Meanwhile, balconies cannot be on the ground level or uppermost roof, as they are attached to the front or side elevation of a building, usually overlooking a street in a city. They are connected to an interior room with their only access point being through a large window or door.
Balconies are therefore smaller and more private spaces with limited access directly from the residence, while terraces are often public or shared spaces with access from communal points such as stairs. Terraces also have the potential to be free-standing, separate from the building, which is obviously not possible for a balcony.
Terraces have a more extensively robust construction than balconies because they are larger and have more structural support, either from the building underneath if they’re on the roof or some kind of raised embankment if they’re on the ground level.
This allows for heavier and more varied materials, from stone, brick, and concrete to wood and metal. Terraces also don’t need to be surrounded by walls on all sides, as they can be accessed from multiple points (unless, of course, a safety barrier is needed around a roof edge).
Balconies are smaller and have to be more lightweight, with material choices dependent on the method of securing the structure to the building. They were traditionally made using wood and wrought metal, but modern versions tend to use glass and steel.
That said, both balconies and terraces can benefit from using durable glass balustrades to double as safety barriers and aesthetically appealing features for a contemporary look.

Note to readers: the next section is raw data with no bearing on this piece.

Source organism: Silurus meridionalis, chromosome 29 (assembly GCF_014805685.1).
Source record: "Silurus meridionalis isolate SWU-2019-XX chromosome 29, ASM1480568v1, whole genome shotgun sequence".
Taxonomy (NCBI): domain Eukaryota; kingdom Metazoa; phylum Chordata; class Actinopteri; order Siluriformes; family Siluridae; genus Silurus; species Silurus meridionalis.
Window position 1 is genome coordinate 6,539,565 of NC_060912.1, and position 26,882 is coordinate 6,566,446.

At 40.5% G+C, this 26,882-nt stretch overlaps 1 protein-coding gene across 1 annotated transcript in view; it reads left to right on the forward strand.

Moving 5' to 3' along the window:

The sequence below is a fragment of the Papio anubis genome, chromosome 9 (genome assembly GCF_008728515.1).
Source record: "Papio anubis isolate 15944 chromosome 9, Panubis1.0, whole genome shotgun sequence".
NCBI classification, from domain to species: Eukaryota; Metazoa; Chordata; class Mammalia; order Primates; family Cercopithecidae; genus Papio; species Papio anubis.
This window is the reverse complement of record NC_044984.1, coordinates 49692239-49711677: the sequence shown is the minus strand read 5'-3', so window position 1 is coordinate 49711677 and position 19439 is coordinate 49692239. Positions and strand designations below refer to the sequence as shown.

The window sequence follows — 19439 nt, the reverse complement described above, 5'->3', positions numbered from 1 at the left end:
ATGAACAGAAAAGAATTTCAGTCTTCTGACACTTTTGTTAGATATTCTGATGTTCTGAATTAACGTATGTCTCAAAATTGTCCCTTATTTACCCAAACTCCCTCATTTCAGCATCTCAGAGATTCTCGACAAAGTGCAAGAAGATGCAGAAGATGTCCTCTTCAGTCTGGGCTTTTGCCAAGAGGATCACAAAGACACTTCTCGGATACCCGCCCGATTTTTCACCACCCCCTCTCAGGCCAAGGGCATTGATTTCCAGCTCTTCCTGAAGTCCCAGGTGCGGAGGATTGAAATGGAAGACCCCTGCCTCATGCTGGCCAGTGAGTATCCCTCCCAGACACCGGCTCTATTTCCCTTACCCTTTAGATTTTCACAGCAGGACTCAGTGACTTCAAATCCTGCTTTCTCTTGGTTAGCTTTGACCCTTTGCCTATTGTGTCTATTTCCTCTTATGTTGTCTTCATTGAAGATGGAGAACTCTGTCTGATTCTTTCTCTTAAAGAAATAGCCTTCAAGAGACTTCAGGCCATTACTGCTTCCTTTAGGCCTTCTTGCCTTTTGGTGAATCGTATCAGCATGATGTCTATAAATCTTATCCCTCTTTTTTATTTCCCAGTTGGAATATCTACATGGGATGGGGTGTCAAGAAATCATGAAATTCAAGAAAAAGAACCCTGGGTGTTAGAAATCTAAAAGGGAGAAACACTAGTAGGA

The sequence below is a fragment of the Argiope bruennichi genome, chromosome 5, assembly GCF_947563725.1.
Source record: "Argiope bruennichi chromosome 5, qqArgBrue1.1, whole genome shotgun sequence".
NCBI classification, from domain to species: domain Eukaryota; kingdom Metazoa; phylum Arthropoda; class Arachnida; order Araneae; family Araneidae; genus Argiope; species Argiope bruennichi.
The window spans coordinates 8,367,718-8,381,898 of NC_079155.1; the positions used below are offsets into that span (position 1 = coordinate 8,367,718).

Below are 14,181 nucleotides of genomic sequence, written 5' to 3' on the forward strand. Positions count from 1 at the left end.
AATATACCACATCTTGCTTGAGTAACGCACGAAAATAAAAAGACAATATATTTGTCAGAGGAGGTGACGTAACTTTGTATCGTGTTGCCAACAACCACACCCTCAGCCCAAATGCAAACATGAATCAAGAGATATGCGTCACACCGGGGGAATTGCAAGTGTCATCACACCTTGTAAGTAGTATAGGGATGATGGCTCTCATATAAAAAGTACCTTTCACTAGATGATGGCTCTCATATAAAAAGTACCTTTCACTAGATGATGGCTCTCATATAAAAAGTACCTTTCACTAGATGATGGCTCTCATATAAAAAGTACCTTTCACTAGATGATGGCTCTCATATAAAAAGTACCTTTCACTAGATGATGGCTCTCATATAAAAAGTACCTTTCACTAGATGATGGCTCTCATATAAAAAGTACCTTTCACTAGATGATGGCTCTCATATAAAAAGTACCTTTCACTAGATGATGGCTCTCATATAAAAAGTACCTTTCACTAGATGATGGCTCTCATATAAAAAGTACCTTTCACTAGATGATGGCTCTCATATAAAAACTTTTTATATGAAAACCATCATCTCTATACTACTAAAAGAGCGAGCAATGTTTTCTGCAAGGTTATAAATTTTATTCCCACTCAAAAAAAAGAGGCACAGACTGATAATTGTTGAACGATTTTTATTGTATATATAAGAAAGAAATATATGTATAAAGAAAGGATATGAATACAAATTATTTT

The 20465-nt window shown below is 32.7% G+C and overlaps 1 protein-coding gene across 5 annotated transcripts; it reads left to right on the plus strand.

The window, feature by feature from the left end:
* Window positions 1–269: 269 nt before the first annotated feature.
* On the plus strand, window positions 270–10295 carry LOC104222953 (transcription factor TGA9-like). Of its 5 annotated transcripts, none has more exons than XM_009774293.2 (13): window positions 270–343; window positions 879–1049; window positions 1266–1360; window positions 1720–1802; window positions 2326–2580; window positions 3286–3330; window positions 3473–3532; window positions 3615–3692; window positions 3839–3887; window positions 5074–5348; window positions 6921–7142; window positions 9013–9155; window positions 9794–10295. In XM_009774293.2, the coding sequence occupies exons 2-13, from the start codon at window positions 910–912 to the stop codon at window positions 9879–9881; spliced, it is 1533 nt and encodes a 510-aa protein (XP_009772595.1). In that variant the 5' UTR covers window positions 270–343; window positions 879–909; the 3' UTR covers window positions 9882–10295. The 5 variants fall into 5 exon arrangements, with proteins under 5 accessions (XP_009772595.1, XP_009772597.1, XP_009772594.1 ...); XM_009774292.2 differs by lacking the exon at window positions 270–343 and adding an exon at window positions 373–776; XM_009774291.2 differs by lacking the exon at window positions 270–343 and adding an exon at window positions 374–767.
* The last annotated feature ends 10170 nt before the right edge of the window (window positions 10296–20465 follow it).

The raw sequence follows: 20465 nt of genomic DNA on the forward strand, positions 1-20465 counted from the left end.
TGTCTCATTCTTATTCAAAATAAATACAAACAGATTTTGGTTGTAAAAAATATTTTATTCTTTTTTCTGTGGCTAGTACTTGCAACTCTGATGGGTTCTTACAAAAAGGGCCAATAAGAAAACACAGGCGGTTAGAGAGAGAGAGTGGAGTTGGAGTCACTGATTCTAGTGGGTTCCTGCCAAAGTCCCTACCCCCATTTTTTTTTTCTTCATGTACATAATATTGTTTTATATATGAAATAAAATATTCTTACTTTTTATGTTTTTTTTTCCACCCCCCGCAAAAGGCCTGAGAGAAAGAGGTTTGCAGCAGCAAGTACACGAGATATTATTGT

Being more spacious than balconies, terraces offer more opportunities for various activities. There is room for more furniture and separate areas for sitting, cooking, dancing, exercising, etc. Rooftop terraces especially are excellent for facilitating urban gardens or hosting social events.
However, terraces also require more maintenance for all of this, and often aren’t exclusive for one person or family to use (unless you own the building). Balconies, on the other hand, are exclusively for the use of the people living in the specific residence they’re attached to.
Balconies are ideal for individuals, couples, or small families living in apartments to have a little private outdoor space to escape to. There is normally enough space to set up a cafe-style table with one or two chairs, perfect for sipping coffee, reading a book, and watching the world go by below.
Is A Balcony or A Terrace Better?
Whether you want an outdoor space as a hideaway to relax, grow flowers and plants, or do your morning yoga in the fresh air, both balconies and terraces can fulfil a range of needs while adding an extra touch of elegant luxury to your home.
When deciding between the two, the most suitable option obviously depends on the building type and where you would want to build the balcony or terrace. Terraces are preferable for large privately owned properties, while balconies are likely best for multi-use residences for rent or lease.
In any case, both balconies and terraces require professional input to plan and design an architectural feature that is structurally sound and safe for its intended use. So, be sure to carry out calculations and choose materials carefully, and check with your local authority to ensure that your balcony or terrace complies with building regulations and planning permissions.